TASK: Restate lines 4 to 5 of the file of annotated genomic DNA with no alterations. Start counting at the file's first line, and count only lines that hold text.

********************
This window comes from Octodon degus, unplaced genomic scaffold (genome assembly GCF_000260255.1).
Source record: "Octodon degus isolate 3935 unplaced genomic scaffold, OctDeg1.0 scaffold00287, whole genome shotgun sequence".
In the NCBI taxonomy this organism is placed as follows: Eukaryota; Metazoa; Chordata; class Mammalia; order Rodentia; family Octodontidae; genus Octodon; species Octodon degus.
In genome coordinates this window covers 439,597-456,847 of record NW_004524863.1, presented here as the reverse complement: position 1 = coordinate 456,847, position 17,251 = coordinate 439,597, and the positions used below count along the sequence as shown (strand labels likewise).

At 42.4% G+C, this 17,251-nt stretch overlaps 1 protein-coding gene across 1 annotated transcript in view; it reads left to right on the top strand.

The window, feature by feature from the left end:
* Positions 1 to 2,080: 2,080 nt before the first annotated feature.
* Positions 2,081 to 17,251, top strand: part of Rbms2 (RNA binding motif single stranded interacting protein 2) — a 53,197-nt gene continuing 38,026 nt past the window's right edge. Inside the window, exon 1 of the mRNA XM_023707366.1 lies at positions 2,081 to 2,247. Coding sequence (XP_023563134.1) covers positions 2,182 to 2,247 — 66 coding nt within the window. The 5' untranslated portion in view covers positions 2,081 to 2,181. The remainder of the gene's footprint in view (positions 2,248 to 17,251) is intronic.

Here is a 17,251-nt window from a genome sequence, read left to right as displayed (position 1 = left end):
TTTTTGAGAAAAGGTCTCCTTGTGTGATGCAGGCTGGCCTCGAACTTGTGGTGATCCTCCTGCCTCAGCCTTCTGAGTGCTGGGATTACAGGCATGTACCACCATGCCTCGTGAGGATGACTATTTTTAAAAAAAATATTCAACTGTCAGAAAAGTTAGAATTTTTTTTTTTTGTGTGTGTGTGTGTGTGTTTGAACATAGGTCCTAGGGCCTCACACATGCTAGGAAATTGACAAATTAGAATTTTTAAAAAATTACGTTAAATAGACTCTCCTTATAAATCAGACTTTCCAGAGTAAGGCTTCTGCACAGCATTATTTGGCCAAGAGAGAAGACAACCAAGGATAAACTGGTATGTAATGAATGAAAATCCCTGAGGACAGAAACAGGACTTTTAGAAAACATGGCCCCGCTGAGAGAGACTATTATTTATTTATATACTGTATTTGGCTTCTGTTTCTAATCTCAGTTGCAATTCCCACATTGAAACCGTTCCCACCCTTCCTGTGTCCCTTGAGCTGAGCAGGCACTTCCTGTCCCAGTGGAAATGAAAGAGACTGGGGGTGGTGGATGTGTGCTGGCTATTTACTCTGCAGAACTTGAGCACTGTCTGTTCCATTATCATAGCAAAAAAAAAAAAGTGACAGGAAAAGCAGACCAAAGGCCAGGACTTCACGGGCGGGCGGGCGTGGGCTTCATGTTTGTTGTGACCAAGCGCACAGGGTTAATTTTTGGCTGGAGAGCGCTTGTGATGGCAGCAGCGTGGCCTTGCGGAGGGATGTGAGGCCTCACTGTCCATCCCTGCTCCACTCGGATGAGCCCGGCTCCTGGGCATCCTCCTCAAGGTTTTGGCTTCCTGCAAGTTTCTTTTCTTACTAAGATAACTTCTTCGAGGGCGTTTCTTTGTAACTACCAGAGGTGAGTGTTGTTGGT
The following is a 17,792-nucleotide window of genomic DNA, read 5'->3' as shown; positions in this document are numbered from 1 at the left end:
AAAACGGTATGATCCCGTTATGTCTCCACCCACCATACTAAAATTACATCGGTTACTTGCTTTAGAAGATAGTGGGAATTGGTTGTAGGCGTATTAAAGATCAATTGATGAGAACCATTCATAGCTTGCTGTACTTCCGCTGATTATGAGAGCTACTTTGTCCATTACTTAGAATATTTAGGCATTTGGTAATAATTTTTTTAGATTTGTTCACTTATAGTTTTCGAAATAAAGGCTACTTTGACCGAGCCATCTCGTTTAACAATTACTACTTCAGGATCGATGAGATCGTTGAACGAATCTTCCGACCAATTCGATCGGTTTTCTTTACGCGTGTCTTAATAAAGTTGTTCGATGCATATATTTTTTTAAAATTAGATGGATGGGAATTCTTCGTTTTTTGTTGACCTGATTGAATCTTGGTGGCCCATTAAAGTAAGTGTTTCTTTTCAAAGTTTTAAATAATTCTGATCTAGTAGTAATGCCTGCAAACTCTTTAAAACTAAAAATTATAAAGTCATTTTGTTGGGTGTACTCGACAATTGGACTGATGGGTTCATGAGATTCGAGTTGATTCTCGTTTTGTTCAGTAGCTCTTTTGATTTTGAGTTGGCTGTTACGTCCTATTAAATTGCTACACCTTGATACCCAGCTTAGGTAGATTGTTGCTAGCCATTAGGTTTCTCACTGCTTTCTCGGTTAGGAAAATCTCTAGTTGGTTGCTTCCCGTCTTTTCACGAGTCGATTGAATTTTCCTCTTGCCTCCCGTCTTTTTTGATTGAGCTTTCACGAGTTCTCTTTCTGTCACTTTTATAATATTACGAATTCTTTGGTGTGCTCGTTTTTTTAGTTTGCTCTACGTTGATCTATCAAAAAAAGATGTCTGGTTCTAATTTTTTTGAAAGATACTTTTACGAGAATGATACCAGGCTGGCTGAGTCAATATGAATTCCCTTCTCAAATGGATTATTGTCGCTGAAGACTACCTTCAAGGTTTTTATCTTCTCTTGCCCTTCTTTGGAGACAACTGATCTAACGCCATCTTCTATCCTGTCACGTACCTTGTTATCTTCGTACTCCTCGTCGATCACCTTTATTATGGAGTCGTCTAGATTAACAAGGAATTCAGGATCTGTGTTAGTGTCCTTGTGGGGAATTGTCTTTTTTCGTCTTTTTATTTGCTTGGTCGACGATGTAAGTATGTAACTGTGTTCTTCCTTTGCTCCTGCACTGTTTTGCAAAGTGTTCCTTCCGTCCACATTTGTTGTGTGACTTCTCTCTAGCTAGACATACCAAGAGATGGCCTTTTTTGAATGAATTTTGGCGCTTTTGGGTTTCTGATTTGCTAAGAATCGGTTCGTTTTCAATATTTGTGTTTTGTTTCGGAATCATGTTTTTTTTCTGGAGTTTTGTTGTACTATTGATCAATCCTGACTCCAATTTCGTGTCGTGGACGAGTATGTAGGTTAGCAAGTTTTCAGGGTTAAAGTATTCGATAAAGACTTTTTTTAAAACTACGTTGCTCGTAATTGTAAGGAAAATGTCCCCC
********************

In genome coordinates this window covers 439,597-456,847 of record NW_004524863.1, presented here as the reverse complement: position 1 = coordinate 456,847, position 17,251 = coordinate 439,597, and the positions used below count along the sequence as shown (strand labels likewise).

At 42.4% G+C, this 17,251-nt stretch overlaps 1 protein-coding gene across 1 annotated transcript in view; it reads left to right on the top strand.